[00:23:48] Conrad Ruiz: I think that’s where we got to get from that point of awareness to what I like to call well awareness.

[00:23:55] Camille Diaz: It just occurred to me the whole concept of you can bank your money, but you can’t really bank your time.

[00:24:01] Camille Diaz: It goes and it’s gone and you can’t save it. You can’t add more. You don’t know how much you have…

[00:24:08] Camille Diaz: it’s a very strange making system. If you were to try to institutionalize it, you’d be like, there’s something really wrong about this place.

[00:24:16] Camille Diaz: Yeah. The ledger is there, but we can’t seem to really see it. There’s no reasonable Pro Forma for this.

[00:24:23] Camille Diaz: This is so cool. What kind of stuff are you excited about now? What are you working on next?

[00:24:27] Conrad Ruiz: So I’ve been consulting people on time management and one thing that I’ve been particularly enamored with during that process is I’ve had to do a lot of networking to find clients. I’ve gotten to do a lot of introductions and getting to connect people as a result. And one of the things I realized in space of networking and network marketing and talking to other people is, we’re all investing a rather large amount of time getting to know and build all these relationships.

[00:24:52] Conrad Ruiz: And what I find really unique is that in the span of spending all that time, we seem to be doing a certain disjustice. We’re not sharing the information around who we’re meeting with, to the people that we’ve gotten to meet with or coming to meet with in a way that I think makes the most sense. It’s one thing for me to sit down with you for an hour and say, Camille, here’s all the 300 people that I know really well.

[00:25:12] Conrad Ruiz: I would drive you nuts. It’d be another thing for me to say, “go on my LinkedIn and search filter based on what you’re looking for as of late.” there’s challenges with that as well. So the big thing that I’m working on is I’m building what I call a CRM for networking or an NRM, if you will, it’s called Intro’d.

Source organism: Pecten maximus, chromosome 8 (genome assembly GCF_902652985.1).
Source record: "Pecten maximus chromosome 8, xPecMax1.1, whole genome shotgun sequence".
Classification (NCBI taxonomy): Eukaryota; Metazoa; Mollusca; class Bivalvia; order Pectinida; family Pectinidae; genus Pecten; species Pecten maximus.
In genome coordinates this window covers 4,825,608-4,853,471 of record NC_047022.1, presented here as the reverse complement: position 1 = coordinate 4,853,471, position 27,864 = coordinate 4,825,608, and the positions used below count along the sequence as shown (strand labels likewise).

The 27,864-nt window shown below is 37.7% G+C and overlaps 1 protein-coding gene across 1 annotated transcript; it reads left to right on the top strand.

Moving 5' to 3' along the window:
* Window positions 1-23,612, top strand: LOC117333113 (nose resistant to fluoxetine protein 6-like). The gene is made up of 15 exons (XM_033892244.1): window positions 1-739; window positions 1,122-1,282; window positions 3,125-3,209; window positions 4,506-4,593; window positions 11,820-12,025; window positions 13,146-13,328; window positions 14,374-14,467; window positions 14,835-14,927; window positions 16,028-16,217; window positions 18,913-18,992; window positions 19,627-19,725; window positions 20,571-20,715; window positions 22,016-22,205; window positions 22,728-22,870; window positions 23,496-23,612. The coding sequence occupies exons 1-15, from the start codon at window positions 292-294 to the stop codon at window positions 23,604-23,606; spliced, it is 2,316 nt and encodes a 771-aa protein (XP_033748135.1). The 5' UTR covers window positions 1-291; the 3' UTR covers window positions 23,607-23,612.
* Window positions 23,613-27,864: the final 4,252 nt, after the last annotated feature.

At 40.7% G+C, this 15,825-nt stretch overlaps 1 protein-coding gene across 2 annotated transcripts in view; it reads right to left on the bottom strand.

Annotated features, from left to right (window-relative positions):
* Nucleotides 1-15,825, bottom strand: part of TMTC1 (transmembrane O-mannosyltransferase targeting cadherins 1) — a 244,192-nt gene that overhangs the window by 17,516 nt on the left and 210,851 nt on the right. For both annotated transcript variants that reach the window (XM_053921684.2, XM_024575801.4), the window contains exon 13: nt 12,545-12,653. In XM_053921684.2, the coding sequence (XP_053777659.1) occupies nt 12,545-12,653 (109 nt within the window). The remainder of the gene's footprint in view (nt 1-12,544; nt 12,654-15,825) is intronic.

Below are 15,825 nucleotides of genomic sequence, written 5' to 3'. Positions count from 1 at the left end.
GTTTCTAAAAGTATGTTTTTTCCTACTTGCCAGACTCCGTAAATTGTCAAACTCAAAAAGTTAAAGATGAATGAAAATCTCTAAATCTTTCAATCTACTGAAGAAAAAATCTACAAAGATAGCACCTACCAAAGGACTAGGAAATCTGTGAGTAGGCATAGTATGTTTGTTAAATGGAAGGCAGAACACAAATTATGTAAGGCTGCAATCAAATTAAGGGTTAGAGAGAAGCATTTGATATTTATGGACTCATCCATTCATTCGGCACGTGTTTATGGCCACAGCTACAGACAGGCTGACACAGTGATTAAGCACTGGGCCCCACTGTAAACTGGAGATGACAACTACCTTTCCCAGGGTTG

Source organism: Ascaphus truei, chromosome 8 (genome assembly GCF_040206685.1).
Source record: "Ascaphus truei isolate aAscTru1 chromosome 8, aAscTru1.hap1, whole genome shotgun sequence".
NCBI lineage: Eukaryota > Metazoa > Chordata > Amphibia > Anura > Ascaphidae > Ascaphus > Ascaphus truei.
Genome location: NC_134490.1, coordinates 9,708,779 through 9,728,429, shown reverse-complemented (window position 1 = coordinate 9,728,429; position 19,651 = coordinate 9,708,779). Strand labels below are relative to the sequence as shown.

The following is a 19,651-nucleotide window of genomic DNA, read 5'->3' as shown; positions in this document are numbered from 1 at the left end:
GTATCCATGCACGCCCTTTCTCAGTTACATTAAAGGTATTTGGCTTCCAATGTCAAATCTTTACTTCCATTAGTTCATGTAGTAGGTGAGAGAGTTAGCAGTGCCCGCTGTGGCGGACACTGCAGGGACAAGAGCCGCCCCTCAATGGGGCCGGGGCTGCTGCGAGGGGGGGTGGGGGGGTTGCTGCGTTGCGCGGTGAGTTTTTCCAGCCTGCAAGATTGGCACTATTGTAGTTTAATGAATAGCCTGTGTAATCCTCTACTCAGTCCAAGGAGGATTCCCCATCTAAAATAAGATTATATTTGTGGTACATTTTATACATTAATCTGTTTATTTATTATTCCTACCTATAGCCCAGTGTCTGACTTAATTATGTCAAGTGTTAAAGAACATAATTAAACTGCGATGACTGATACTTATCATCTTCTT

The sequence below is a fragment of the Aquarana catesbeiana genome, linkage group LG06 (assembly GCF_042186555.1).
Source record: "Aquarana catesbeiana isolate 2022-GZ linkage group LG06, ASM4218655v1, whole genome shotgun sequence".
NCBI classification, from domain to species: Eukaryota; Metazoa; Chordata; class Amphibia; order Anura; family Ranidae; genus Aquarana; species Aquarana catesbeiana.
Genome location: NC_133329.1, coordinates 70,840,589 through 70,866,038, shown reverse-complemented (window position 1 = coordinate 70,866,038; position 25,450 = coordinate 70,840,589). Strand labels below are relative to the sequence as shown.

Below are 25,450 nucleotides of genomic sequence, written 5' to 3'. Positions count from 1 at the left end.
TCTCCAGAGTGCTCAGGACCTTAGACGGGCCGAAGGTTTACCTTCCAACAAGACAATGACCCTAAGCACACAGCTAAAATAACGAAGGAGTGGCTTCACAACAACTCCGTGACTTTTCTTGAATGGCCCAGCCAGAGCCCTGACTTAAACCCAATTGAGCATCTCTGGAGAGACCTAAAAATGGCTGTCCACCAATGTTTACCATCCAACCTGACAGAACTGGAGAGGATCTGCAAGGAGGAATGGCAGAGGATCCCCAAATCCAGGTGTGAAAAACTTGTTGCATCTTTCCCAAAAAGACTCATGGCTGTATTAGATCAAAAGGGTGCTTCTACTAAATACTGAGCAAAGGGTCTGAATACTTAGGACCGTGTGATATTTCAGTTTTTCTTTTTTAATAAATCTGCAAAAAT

[00:25:29] Conrad Ruiz: And it’s a side project that’s turned into its own business at this point. Something separate from Well Aware. I’ve got a co-founder. We’re doing a lot of really cool stuff. We love networking education because again, so much time is invested into that for a lot of people that we know and we really want to start getting people to try out our systems and really experience what we like to call the best practices workflow of networking, where if I wanna introduce you to someone, Camille, instead of just getting an instant introduction without any context – any details about who this person is, instead I send you a nice, very thoughtful, “Hey, I’m wondering if you’re interested in this person. Here’s everything you need to know about them.” LinkedIn profile, intro, paragraph reason. I’m trying to connect you with them. And then you tell me if you’re interested and all you have to do is click on my email, there’s literally a hyperlink that’s provided in that email that says “Yes!” Or “No.”

[00:26:11] Conrad Ruiz: And if you click “Yes!” Great! If the other person clicks “Yes!” As well, you get connected. I don’t have to do any of the work from there. The system follows up in two weeks from there saying, “Hey, is this relationship still working out for you? What can we learn from this introduction?”